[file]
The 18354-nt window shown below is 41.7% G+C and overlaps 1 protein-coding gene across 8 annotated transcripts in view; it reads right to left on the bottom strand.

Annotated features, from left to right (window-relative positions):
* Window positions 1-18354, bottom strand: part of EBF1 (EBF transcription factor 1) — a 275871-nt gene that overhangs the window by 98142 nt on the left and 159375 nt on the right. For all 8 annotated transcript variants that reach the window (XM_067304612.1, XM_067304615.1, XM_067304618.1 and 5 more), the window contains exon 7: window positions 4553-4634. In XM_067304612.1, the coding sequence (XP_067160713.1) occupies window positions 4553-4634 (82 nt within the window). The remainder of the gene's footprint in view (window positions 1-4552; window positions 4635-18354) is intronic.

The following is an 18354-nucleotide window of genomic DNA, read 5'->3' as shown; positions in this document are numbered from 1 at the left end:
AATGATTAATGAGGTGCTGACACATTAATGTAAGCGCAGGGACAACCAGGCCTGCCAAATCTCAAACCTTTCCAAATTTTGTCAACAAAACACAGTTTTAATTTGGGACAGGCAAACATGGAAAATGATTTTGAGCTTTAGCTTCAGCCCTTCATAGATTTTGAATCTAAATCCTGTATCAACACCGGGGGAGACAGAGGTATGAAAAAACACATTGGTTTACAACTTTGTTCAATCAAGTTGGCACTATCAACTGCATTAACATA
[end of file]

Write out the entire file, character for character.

The 18354-nt window shown below is 41.7% G+C and overlaps 1 protein-coding gene across 8 annotated transcripts in view; it reads right to left on the bottom strand.

Annotated features, from left to right (window-relative positions):
* Window positions 1-18354, bottom strand: part of EBF1 (EBF transcription factor 1) — a 275871-nt gene that overhangs the window by 98142 nt on the left and 159375 nt on the right. For all 8 annotated transcript variants that reach the window (XM_067304612.1, XM_067304615.1, XM_067304618.1 and 5 more), the window contains exon 7: window positions 4553-4634. In XM_067304612.1, the coding sequence (XP_067160713.1) occupies window positions 4553-4634 (82 nt within the window). The remainder of the gene's footprint in view (window positions 1-4552; window positions 4635-18354) is intronic.

The following is an 18354-nucleotide window of genomic DNA, read 5'->3' as shown; positions in this document are numbered from 1 at the left end:
AATGATTAATGAGGTGCTGACACATTAATGTAAGCGCAGGGACAACCAGGCCTGCCAAATCTCAAACCTTTCCAAATTTTGTCAACAAAACACAGTTTTAATTTGGGACAGGCAAACATGGAAAATGATTTTGAGCTTTAGCTTCAGCCCTTCATAGATTTTGAATCTAAATCCTGTATCAACACCGGGGGAGACAGAGGTATGAAAAAACACATTGGTTTACAACTTTGTTCAATCAAGTTGGCACTATCAACTGCATTAACATA